I think having a medically complex child can be very stressful, and the grief can feel really cyclical. I think it's important to learn some of these skills so that you're not being crushed by yourself. So you're not fighting yourself, you're not getting in your own way. I know that applying these skills definitely made me a stronger mom and a better advocate so I can spend my energy focusing on Shadi and making sure she gets everything she needs. Sometimes I think it's a little funny that having Shadi in my life led me to learn to advocate for myself, and advocating for myself, in turn, leads me to advocate better for her. Shadi has experienced so much, she deserves a good life and a good future. Now I know that I can give that to her. It feels good to know that everything she's been through, everything I've gone through as her mom, has been a learning experience for us. I am a much more confident mom, a much more confident advocate, and it feels good to give myself the grace to make mistakes and take breaks without the guilt. Reaching out for help made me more aware of the mental health struggles we all face, especially in our unique community of rare parents and caregivers. Most of us haven't asked to be in this position but we love our kids and we'll do anything for them. Before, I would do anything to see Shadi smile, but now I can also enjoy it.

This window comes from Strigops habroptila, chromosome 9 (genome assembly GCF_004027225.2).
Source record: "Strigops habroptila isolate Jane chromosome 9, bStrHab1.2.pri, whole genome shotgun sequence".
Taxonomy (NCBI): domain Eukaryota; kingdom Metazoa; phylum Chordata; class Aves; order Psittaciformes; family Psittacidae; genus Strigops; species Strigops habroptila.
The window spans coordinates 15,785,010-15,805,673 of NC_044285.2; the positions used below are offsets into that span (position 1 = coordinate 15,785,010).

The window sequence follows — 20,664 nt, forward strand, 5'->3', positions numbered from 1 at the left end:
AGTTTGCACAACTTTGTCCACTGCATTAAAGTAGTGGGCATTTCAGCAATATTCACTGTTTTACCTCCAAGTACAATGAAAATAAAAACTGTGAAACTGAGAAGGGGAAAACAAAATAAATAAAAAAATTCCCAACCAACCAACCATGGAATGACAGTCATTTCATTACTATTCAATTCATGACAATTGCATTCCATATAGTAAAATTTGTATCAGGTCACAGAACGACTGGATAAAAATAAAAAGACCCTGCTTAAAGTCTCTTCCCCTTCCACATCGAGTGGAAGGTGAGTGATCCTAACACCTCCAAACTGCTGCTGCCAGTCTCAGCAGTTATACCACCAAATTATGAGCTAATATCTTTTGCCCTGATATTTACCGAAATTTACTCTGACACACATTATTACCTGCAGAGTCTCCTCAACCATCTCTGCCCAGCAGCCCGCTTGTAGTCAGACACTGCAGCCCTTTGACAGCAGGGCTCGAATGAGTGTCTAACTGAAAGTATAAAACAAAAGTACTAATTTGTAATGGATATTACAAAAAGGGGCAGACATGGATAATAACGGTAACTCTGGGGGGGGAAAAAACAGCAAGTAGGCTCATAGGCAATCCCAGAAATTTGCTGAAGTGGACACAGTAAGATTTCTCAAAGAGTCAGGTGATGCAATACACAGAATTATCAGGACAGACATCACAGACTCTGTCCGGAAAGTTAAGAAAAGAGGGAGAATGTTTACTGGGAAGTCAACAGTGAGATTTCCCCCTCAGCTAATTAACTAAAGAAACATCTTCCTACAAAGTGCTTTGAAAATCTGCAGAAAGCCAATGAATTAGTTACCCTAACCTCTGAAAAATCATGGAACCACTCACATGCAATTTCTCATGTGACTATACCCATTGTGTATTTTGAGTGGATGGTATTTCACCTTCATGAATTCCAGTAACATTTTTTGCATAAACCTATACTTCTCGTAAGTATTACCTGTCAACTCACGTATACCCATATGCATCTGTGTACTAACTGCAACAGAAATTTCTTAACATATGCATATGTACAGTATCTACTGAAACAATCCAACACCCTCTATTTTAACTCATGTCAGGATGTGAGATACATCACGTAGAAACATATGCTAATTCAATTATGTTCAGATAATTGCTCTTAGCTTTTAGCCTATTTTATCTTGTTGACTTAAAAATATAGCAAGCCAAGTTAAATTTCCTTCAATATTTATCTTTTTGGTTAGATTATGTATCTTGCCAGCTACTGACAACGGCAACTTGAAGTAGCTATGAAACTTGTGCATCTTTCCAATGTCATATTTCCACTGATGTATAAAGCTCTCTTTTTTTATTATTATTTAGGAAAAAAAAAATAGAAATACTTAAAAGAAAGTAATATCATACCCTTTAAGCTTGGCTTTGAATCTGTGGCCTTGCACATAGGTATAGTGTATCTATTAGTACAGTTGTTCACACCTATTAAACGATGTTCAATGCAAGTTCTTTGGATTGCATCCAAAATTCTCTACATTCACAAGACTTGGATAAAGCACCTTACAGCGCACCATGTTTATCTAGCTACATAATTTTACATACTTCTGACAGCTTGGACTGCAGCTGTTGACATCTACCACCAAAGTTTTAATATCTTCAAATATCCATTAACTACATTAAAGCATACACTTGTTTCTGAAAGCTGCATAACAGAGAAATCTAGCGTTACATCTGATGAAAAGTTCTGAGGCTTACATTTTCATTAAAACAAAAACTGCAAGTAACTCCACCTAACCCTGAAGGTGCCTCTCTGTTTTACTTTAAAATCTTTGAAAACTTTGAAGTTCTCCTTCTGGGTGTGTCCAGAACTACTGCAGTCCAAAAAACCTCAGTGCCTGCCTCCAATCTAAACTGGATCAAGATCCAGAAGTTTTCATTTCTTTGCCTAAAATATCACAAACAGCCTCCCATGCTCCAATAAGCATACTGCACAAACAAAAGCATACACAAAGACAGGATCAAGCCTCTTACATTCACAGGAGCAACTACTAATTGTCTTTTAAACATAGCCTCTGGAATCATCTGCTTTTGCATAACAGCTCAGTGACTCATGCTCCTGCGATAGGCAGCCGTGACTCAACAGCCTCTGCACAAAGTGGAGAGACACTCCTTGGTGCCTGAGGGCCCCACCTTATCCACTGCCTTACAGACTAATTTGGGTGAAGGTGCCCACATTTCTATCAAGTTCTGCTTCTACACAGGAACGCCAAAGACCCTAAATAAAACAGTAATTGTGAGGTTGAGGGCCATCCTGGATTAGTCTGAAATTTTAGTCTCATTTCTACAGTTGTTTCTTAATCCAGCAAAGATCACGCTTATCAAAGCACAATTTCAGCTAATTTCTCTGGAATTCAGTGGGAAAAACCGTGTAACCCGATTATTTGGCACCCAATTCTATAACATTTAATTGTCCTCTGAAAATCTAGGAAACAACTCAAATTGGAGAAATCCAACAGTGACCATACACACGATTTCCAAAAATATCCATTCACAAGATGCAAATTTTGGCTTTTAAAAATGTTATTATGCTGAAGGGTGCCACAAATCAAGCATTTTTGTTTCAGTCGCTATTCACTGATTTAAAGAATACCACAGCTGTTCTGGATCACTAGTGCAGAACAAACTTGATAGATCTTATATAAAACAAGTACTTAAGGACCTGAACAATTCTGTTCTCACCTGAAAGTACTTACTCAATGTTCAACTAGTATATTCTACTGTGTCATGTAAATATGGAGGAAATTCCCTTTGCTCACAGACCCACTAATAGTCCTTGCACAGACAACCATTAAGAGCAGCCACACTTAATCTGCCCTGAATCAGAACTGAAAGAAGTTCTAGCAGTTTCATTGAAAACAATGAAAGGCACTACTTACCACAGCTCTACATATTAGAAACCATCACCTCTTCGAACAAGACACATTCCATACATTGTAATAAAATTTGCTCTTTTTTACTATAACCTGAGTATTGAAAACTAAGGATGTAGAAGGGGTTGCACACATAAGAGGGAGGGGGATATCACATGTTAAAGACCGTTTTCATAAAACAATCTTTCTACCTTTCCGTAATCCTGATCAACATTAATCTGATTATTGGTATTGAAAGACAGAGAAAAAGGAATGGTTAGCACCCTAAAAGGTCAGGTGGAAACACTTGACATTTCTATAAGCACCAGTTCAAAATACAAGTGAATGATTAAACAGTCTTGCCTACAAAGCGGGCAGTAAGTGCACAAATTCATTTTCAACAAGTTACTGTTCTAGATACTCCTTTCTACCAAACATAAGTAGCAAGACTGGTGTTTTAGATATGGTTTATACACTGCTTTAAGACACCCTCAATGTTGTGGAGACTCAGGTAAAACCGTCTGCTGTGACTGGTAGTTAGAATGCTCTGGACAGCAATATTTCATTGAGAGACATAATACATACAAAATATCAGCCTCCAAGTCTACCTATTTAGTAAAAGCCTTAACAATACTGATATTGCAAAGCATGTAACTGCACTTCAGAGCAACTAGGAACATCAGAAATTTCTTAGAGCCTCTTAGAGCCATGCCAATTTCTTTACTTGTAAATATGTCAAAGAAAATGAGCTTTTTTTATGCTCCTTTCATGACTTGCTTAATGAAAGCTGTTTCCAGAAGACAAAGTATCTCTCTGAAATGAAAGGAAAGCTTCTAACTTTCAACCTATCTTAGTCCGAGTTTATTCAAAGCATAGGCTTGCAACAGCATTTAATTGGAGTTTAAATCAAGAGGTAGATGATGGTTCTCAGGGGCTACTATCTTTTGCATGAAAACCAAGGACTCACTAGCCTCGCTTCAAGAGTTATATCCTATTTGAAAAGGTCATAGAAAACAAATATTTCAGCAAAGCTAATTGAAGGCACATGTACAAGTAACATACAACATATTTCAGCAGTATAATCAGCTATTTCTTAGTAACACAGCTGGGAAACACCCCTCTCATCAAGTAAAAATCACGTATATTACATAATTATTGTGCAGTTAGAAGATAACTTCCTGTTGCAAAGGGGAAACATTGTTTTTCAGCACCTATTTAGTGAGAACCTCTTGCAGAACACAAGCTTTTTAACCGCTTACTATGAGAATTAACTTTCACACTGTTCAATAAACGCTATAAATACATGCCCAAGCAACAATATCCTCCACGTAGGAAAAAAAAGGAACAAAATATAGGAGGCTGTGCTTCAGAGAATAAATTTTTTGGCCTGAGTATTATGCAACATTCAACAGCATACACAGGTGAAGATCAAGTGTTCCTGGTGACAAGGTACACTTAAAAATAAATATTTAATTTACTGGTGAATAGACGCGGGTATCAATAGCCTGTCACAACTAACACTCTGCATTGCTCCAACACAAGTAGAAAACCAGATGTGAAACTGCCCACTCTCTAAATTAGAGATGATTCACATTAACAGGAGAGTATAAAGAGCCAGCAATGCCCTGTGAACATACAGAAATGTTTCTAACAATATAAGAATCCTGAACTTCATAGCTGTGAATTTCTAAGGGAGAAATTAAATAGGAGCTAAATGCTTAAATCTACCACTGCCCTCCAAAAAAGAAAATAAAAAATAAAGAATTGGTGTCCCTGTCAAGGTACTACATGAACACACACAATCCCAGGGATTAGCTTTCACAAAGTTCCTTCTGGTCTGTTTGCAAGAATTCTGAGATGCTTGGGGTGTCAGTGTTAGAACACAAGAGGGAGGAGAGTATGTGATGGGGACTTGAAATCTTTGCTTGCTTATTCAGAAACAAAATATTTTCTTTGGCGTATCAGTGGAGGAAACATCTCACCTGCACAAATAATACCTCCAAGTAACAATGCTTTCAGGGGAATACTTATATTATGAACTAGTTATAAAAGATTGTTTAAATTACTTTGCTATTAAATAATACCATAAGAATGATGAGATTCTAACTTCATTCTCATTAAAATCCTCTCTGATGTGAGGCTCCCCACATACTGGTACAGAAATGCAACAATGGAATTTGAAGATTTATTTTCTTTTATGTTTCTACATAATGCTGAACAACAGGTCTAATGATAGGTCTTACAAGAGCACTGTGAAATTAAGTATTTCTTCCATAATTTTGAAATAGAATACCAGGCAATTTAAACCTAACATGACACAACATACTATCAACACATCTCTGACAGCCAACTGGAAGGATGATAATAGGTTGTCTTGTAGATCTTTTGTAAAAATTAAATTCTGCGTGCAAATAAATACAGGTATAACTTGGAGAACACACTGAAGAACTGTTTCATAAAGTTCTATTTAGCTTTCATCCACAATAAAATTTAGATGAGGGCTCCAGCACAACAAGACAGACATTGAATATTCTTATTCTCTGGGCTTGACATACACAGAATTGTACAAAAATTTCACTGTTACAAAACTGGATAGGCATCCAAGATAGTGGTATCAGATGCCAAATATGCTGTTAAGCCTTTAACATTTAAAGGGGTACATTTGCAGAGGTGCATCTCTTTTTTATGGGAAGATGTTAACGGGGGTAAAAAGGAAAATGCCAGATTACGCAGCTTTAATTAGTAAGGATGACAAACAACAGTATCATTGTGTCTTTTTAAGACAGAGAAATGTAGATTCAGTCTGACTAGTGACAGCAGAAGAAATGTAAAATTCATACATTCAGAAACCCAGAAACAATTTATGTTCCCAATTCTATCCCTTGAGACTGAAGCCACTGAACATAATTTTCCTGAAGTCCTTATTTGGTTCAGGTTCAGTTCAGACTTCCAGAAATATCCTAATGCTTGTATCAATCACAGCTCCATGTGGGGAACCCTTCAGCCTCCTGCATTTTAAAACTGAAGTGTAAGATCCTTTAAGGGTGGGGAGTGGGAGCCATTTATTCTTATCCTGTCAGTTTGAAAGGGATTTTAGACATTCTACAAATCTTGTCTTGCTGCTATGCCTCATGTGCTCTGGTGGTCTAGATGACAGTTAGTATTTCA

Madeline Cheney  16:42